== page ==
What is unreasonable behaviour?

Unreasonable behaviour is one of the facts that you can use to obtain a divorce.  The unreasonable behaviour of a husband is the most popular reason chosen by a wife when preparing her divorce petition (in 54% of cases in England and Wales in 2011).  Husbands appear less reluctant to rely on the unreasonable behaviour of their wife when issuing a petition, used in 36% of the cases from 2011.

When faced with the option of preparing an unreasonable behaviour petition, there is often a concern on the part of both lawyer and client that the blaming behaviour set out in the petition will not help the parties achieve an amicable settlement.  Nobody wants to read a list of their faults, regardless of how true they are.  However, the other options open to the petitioner when preparing a petition, namely adultery, two years of separation with both parties consenting to divorce, five years separation without consent and desertion, include an element of blame, or a willingness to let matters rest for a while, and often a couple wishes to finalise and conclude issues to enable them to move on with their lives.

The role of the divorce solicitor will be to guide the client in setting out sufficient unreasonable behaviour to satisfy the requirements of the judge considering the paperwork, which must demonstrate that the behaviour is such that you can no longer be expected to live with the respondent spouse, whilst ensuring that the drafting does not lead to unnecessary emotional distress for the separating couple.  The reasons included in the petition could therefore, to the interested reader, appear rather banal.  In a case which came before the Court of Appeal last year, the husband raised such issues in his petition as disputes over a washing machine (Rae v Rae).  Many unreasonable behaviour petitions will contain apparently inconsequential reasons or broad nebulous complaints, such as the respondent spouse having different friends or engrossing hobbies which remove them from family life.  The fears of the petitioner who wishes to pursue an immediate divorce, but has no desire to prepare acrimonious particulars, can therefore often be assuaged by drafting suitably mild reasons, particularly if the couple are able to agree the wording of the relevant paragraphs before the issuing of the petition.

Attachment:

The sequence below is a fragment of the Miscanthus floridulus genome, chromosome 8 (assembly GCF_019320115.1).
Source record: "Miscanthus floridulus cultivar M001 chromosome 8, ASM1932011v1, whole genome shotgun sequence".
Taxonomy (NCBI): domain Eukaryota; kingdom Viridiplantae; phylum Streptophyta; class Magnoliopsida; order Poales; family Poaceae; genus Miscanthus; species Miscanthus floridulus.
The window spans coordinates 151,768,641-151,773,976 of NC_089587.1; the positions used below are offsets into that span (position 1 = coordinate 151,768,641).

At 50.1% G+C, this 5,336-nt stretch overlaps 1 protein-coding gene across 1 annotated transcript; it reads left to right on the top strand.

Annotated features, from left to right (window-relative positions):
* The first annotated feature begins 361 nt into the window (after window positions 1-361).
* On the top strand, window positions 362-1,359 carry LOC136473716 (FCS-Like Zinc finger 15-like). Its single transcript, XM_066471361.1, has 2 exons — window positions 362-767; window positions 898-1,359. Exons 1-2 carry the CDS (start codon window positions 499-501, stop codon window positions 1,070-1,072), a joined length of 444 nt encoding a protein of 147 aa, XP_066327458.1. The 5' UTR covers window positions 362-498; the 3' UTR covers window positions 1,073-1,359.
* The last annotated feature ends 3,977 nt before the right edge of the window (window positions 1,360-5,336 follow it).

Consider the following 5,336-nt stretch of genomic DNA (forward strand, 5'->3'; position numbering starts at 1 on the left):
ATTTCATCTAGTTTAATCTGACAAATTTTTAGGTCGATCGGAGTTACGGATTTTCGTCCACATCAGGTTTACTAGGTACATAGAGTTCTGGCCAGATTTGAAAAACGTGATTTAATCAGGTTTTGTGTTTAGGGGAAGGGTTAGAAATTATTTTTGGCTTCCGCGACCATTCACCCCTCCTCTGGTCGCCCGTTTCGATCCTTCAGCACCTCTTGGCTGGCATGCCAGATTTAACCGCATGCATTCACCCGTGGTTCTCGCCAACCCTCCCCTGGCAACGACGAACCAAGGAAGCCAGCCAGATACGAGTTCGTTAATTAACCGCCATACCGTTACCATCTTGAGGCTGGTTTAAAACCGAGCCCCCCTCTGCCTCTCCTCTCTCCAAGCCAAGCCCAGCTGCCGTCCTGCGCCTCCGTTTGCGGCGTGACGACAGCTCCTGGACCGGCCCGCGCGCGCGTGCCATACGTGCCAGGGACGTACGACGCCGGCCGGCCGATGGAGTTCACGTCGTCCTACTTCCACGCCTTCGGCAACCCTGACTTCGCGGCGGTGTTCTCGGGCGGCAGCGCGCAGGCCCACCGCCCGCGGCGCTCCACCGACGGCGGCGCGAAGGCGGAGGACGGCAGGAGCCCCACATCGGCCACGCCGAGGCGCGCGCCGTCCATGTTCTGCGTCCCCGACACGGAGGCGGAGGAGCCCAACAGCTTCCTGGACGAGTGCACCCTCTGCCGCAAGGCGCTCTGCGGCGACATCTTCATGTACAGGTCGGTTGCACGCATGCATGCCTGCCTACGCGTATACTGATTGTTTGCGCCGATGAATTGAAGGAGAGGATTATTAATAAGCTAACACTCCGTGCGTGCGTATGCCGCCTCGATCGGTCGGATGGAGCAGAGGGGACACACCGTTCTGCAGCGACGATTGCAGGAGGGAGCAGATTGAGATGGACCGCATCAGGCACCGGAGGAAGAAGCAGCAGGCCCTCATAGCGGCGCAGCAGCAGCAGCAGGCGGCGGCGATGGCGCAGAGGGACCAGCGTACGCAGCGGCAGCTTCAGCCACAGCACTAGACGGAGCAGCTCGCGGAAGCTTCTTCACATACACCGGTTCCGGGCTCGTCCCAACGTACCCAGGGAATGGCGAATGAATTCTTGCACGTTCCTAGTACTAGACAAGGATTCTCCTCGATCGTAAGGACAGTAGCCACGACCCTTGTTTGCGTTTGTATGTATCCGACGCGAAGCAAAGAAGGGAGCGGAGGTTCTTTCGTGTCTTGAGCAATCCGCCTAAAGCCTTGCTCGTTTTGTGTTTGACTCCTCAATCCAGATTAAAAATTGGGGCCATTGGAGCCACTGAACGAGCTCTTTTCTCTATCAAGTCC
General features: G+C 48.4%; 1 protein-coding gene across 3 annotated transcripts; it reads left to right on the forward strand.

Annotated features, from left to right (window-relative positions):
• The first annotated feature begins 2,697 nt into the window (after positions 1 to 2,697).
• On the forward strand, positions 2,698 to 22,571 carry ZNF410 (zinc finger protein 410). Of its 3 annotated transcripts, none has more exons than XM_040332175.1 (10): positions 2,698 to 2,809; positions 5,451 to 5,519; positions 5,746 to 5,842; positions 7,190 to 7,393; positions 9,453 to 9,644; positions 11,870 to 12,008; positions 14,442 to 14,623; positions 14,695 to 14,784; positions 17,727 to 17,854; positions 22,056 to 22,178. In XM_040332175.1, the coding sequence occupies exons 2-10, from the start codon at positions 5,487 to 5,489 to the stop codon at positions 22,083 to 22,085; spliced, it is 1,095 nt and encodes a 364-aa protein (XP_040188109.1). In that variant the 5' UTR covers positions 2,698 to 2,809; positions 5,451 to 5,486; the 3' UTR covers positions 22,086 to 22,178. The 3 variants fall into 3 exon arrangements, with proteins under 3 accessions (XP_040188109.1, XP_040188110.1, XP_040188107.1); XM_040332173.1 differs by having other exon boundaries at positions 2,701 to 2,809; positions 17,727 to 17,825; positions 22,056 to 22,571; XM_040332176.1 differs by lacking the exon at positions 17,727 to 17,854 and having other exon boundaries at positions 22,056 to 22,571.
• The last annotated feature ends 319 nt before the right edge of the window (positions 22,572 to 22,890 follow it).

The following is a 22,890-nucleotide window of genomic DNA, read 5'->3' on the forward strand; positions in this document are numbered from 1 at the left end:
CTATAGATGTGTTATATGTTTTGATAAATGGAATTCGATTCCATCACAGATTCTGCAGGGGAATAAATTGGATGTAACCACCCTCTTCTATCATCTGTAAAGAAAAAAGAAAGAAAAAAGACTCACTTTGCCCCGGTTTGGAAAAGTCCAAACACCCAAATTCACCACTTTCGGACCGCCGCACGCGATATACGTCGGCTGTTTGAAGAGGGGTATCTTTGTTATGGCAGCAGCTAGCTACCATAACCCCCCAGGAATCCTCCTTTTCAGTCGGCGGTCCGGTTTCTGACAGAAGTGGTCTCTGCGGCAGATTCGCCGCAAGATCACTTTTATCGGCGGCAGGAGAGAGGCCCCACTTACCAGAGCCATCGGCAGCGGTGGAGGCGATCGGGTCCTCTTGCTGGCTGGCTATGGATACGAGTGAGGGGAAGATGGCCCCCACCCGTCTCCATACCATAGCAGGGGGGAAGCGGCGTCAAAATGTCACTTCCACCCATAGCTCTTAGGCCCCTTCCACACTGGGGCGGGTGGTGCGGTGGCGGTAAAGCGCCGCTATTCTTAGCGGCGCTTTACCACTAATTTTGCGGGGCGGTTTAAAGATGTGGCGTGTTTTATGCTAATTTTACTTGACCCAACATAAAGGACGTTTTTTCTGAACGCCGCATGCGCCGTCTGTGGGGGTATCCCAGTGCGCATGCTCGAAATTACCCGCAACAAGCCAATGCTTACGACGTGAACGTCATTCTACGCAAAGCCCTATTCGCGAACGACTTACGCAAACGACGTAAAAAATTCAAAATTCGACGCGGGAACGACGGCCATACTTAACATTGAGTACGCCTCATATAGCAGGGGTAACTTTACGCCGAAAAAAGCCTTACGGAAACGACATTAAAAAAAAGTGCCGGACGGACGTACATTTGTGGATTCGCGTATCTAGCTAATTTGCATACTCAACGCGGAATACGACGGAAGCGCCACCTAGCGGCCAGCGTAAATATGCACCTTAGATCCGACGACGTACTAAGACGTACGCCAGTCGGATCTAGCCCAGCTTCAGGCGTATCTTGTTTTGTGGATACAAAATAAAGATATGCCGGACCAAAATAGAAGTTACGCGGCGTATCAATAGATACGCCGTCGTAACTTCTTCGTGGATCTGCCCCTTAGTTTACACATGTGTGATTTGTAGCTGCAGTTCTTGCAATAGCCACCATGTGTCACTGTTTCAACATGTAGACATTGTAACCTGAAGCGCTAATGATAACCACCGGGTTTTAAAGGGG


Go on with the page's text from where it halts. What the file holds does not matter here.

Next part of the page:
We have published an update to this blog in 2018 following a recent Court of Appeal judgment.

Unreasonable behaviour

Photo credit: TheDyslexicBook.com

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  1. Pingback: What Is Unreasonable Behaviour in a Divorce Petition in the UK?

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